There are very few examples of consumers targeting a few major business entities, but on this occasion (Bank Transfer Day), they apparently jumped on board in numbers. There isn’t much disagreement that Bank Transfer Day made an impact. How much will probably never become public since the banks have no desire participate in the public relations disaster they caused for themselves.
“On Saturday, the Boeing Employees' Credit Union in Seattle signed up a one-day record 659 new members. At the grand opening of a Randolph-Brooks Federal Credit Union branch in Pflugerville, Texas, the parking lot was so full that customers had to leave their cars across the street.”
Wall Street Journal calls it “poaching” by the FCUs. So what do you call bankers who bleed their customers dry with fees and hidden charges? Hyperboly is cheap:
“We have yet to see a slowdown”
“With the Occupy Wall Street movement in full swing, it was a huge blunder on their part to try to collect more fees from their middle class customers.”
Regardless of whether the actual cumulative numbers of accounts opened at credit unions or smaller banks is compared to the major banks’ account closures, the event clearly generated enough participation to be called a success.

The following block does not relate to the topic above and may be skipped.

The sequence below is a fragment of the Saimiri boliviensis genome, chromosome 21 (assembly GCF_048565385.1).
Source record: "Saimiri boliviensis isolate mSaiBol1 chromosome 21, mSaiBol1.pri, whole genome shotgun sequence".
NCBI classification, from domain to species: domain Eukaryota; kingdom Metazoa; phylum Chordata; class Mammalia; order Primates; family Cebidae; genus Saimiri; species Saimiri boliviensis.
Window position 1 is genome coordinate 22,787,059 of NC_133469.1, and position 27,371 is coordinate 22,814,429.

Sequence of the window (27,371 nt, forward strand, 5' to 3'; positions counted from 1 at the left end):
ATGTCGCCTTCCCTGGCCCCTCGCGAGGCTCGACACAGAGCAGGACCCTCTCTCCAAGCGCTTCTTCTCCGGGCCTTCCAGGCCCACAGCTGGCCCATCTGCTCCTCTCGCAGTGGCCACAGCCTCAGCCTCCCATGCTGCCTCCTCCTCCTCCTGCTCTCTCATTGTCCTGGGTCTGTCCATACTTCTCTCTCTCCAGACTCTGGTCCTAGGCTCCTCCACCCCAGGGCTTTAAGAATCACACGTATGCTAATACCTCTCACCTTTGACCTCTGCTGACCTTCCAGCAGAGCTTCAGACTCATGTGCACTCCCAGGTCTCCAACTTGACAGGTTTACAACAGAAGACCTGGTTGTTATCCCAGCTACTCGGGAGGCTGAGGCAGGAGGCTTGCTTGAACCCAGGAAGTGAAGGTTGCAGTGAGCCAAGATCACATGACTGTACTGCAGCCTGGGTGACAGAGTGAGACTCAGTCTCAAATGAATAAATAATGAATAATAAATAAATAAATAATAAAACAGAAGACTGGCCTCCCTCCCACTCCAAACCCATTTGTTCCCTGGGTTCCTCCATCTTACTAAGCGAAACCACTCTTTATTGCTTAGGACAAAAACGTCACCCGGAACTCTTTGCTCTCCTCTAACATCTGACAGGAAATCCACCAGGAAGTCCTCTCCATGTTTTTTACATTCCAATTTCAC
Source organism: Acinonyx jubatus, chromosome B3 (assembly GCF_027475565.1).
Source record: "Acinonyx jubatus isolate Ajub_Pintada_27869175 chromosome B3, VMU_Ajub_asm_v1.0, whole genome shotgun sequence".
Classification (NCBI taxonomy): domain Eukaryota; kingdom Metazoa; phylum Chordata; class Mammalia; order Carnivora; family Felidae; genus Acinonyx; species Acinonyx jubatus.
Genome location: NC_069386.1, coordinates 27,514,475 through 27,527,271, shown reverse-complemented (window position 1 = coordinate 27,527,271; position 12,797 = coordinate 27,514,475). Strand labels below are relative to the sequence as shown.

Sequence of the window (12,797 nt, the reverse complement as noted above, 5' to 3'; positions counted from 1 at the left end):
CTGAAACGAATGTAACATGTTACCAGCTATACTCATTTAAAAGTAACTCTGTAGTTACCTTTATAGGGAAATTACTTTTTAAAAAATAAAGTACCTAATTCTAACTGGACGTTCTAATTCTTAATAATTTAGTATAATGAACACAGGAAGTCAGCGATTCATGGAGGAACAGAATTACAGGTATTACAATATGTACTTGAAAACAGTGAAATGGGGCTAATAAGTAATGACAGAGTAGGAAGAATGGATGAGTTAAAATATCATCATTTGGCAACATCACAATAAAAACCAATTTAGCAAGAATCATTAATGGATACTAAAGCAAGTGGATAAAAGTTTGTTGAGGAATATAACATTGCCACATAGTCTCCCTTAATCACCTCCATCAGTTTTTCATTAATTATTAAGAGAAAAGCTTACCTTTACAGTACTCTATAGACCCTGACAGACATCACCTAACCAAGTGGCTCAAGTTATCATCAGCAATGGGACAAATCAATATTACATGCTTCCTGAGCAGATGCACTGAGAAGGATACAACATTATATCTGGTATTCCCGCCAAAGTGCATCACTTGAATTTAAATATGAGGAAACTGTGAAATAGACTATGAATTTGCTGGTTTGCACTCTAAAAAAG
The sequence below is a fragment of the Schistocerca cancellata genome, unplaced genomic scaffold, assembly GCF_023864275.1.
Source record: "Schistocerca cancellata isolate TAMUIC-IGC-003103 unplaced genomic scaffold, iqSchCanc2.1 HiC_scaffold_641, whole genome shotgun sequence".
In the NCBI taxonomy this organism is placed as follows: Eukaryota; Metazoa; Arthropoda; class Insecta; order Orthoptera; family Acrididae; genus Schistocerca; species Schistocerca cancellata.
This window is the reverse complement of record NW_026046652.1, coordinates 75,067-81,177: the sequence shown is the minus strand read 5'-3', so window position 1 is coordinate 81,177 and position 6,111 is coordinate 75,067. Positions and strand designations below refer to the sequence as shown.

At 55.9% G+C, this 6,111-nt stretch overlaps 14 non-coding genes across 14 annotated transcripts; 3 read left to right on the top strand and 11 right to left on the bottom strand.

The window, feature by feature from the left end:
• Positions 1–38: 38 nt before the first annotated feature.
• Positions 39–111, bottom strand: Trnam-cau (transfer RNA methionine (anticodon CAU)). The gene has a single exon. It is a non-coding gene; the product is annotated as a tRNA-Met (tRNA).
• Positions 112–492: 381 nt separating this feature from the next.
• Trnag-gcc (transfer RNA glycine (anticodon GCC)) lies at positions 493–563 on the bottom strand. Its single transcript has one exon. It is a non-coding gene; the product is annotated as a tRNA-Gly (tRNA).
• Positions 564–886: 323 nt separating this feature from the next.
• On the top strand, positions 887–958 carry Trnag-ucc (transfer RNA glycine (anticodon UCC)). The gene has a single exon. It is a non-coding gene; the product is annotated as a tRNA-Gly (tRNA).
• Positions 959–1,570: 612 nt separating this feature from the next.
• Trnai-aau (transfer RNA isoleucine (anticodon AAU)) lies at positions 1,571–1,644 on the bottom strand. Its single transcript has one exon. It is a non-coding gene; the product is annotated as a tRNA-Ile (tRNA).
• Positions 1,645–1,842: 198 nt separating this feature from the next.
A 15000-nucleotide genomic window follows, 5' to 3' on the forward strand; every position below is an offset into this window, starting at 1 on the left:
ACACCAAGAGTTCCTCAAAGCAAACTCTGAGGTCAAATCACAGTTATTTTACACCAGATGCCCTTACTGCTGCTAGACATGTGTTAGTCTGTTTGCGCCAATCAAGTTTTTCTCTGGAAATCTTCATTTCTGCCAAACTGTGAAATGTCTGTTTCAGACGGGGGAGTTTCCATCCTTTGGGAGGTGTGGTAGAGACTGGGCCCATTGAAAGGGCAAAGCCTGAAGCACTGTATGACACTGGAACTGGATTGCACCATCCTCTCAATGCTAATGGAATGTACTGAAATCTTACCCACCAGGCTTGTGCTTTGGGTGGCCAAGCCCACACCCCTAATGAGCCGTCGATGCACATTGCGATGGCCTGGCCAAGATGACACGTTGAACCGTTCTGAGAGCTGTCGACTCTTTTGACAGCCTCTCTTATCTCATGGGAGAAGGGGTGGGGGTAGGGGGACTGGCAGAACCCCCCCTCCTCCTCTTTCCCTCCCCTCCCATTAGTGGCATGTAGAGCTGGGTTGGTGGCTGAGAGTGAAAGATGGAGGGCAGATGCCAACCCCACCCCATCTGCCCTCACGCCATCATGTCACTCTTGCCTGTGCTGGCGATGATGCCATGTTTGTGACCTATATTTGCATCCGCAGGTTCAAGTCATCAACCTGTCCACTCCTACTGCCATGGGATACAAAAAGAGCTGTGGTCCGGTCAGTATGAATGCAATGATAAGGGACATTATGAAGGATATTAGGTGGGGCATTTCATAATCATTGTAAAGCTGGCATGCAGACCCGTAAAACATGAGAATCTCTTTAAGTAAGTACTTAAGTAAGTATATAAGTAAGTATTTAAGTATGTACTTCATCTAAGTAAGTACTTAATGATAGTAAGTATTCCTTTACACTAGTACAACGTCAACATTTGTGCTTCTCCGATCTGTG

Oakland police fired rubber bullets at protesters during their now-infamous raid. So what does a rubber bullet actually look like? You can find out here, but don’t blink:
News accounts estimated the Oakland crowd that blocked the port entrance at 4,000. Other accounts used numbers between 7,000 and 10,000 to describe the group of protesters that marched around all day closing banks and causing traffic problems. Check out this video and you can make your own “estimate” of the total:
Constructive critique from Gary Weiss at The Street:
“Time to start playing the game, guys, if you want to really to become part of history and not just a footnote.”
Today’s featured thread includes this observation:
“Instead, the plethora of ideologies on the site has congealed around a simple dictum: spread the arrogance.”
And this suggestion from columnist Richard Herman:
“Change the culture and behavior of Wall Street and the big banks by (1) demanding that the Justice Department and Securities and Exchange Commission prosecute the individuals in the financial services industry who were complicit in the illegal activities that contributed to our economic collapse.”
That’s a great idea Mr. Herman. What do you think of this proposal?
“We ask for investigative action, and support all concurrent efforts by Treasury and Justice to hold accountable those parties responsible for the massive losses incurred by their procedures and practices. Specifically those practices that used artificial valuation or false pretenses to profit from the losses they intended to incur on depositors or investors, those that entrusted their money with them or their institutions.”